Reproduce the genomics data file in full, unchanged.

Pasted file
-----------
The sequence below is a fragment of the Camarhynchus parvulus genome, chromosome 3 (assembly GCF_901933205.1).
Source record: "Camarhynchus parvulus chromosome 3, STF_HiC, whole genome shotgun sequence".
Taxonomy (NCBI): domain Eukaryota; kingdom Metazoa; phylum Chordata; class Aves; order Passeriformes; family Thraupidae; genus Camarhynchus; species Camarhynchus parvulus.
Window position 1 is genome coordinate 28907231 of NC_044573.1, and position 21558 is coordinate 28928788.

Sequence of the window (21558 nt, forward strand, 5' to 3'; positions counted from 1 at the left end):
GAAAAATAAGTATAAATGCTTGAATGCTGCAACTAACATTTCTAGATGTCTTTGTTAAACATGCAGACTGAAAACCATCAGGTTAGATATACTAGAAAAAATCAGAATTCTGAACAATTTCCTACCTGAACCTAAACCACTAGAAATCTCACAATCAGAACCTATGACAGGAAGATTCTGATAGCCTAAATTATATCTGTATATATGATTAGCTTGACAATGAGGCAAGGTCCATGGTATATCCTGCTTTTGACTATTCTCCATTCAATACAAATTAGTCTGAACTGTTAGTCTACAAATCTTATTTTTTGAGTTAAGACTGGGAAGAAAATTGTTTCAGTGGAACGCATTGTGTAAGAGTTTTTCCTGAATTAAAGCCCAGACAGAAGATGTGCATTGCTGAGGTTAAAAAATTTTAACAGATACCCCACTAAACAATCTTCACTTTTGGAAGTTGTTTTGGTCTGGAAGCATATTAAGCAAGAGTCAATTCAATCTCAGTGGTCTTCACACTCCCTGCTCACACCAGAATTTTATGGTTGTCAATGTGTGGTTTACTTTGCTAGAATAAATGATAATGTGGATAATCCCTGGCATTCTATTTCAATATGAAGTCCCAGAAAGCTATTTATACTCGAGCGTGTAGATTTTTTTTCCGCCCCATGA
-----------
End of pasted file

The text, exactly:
The sequence below is a fragment of the Camarhynchus parvulus genome, chromosome 3 (assembly GCF_901933205.1).
Source record: "Camarhynchus parvulus chromosome 3, STF_HiC, whole genome shotgun sequence".
Taxonomy (NCBI): domain Eukaryota; kingdom Metazoa; phylum Chordata; class Aves; order Passeriformes; family Thraupidae; genus Camarhynchus; species Camarhynchus parvulus.
Window position 1 is genome coordinate 28907231 of NC_044573.1, and position 21558 is coordinate 28928788.

Sequence of the window (21558 nt, forward strand, 5' to 3'; positions counted from 1 at the left end):
GAAAAATAAGTATAAATGCTTGAATGCTGCAACTAACATTTCTAGATGTCTTTGTTAAACATGCAGACTGAAAACCATCAGGTTAGATATACTAGAAAAAATCAGAATTCTGAACAATTTCCTACCTGAACCTAAACCACTAGAAATCTCACAATCAGAACCTATGACAGGAAGATTCTGATAGCCTAAATTATATCTGTATATATGATTAGCTTGACAATGAGGCAAGGTCCATGGTATATCCTGCTTTTGACTATTCTCCATTCAATACAAATTAGTCTGAACTGTTAGTCTACAAATCTTATTTTTTGAGTTAAGACTGGGAAGAAAATTGTTTCAGTGGAACGCATTGTGTAAGAGTTTTTCCTGAATTAAAGCCCAGACAGAAGATGTGCATTGCTGAGGTTAAAAAATTTTAACAGATACCCCACTAAACAATCTTCACTTTTGGAAGTTGTTTTGGTCTGGAAGCATATTAAGCAAGAGTCAATTCAATCTCAGTGGTCTTCACACTCCCTGCTCACACCAGAATTTTATGGTTGTCAATGTGTGGTTTACTTTGCTAGAATAAATGATAATGTGGATAATCCCTGGCATTCTATTTCAATATGAAGTCCCAGAAAGCTATTTATACTCGAGCGTGTAGATTTTTTTTCCGCCCCATGA